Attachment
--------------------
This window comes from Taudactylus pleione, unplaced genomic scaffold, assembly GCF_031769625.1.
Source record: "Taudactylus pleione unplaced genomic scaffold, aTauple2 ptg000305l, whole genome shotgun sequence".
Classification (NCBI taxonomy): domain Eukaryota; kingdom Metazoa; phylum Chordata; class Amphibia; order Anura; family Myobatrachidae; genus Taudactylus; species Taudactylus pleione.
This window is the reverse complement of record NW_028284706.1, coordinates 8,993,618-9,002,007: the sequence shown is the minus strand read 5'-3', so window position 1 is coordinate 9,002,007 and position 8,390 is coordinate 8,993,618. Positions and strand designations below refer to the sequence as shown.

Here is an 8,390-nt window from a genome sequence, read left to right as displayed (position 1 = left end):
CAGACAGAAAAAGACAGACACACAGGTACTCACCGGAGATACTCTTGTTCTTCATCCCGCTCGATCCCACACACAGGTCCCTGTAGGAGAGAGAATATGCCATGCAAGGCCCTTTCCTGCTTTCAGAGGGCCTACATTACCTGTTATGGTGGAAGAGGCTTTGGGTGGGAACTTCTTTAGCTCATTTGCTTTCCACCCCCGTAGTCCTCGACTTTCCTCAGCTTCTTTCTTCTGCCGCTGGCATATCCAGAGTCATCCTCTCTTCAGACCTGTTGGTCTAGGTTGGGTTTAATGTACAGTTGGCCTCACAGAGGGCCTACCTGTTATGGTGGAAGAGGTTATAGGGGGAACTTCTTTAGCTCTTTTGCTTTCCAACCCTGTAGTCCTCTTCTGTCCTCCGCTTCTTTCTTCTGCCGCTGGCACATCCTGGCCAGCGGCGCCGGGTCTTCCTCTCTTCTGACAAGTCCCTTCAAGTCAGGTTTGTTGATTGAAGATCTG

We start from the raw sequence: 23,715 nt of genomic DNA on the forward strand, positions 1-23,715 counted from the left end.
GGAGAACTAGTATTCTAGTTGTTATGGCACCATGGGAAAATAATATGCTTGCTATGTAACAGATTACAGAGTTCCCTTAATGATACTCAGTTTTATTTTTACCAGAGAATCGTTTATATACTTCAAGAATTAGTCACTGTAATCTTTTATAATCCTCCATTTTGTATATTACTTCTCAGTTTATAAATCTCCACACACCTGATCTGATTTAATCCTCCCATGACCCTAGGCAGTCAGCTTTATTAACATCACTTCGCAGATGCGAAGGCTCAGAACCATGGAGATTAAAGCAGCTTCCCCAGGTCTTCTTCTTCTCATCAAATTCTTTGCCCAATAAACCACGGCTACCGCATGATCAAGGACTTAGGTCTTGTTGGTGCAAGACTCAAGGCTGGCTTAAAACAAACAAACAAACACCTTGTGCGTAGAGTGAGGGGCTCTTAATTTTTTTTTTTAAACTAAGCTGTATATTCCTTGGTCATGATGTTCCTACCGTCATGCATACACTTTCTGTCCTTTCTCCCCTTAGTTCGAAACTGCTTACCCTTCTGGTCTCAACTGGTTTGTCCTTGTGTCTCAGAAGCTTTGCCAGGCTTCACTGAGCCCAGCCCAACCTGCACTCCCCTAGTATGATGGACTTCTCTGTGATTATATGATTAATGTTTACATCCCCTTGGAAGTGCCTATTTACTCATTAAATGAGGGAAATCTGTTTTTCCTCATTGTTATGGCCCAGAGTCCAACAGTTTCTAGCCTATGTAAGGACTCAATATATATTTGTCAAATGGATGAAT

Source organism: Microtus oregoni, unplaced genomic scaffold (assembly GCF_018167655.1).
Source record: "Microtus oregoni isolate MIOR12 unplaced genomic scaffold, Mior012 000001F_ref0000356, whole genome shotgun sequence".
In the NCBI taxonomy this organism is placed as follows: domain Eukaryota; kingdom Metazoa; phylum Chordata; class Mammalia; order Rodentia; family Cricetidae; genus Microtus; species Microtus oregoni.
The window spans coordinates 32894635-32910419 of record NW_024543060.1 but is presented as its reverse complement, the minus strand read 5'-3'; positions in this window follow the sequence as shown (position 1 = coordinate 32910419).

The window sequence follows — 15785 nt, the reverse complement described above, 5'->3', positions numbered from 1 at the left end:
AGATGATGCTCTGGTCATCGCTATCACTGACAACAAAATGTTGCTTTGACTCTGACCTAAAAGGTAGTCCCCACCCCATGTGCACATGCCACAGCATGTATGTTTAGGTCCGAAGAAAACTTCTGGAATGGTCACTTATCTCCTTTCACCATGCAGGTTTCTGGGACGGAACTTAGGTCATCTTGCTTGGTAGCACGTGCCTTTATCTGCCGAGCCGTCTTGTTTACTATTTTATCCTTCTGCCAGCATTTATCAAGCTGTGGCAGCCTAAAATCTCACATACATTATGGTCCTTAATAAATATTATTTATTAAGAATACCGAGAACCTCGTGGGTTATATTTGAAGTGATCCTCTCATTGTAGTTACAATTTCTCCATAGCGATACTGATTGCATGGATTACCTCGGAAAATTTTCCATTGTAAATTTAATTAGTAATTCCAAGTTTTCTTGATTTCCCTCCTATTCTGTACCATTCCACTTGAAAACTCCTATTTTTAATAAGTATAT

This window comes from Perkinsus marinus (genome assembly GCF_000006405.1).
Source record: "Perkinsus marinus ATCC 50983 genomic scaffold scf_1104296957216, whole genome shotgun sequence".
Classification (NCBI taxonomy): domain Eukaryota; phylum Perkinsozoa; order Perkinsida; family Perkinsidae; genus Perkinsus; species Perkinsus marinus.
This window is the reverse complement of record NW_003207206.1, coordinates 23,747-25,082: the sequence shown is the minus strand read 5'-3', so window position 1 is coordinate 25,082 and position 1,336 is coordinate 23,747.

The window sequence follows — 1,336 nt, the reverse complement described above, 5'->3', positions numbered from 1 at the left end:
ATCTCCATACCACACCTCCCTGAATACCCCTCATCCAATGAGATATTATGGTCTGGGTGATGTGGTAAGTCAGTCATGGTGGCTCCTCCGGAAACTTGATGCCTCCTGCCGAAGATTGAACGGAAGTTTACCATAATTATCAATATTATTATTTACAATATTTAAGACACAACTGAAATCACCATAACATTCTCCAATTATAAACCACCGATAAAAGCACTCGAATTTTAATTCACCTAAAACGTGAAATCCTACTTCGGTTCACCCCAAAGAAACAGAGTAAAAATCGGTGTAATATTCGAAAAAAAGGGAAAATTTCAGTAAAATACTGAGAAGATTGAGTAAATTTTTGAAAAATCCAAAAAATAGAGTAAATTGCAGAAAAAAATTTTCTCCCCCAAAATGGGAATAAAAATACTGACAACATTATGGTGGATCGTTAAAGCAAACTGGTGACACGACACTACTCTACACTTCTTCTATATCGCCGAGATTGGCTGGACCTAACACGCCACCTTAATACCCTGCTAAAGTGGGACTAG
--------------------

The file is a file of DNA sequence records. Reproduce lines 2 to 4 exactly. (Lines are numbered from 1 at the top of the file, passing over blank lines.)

Source record: "Taudactylus pleione unplaced genomic scaffold, aTauple2 ptg000305l, whole genome shotgun sequence".
Classification (NCBI taxonomy): domain Eukaryota; kingdom Metazoa; phylum Chordata; class Amphibia; order Anura; family Myobatrachidae; genus Taudactylus; species Taudactylus pleione.
This window is the reverse complement of record NW_028284706.1, coordinates 8,993,618-9,002,007: the sequence shown is the minus strand read 5'-3', so window position 1 is coordinate 9,002,007 and position 8,390 is coordinate 8,993,618. Positions and strand designations below refer to the sequence as shown.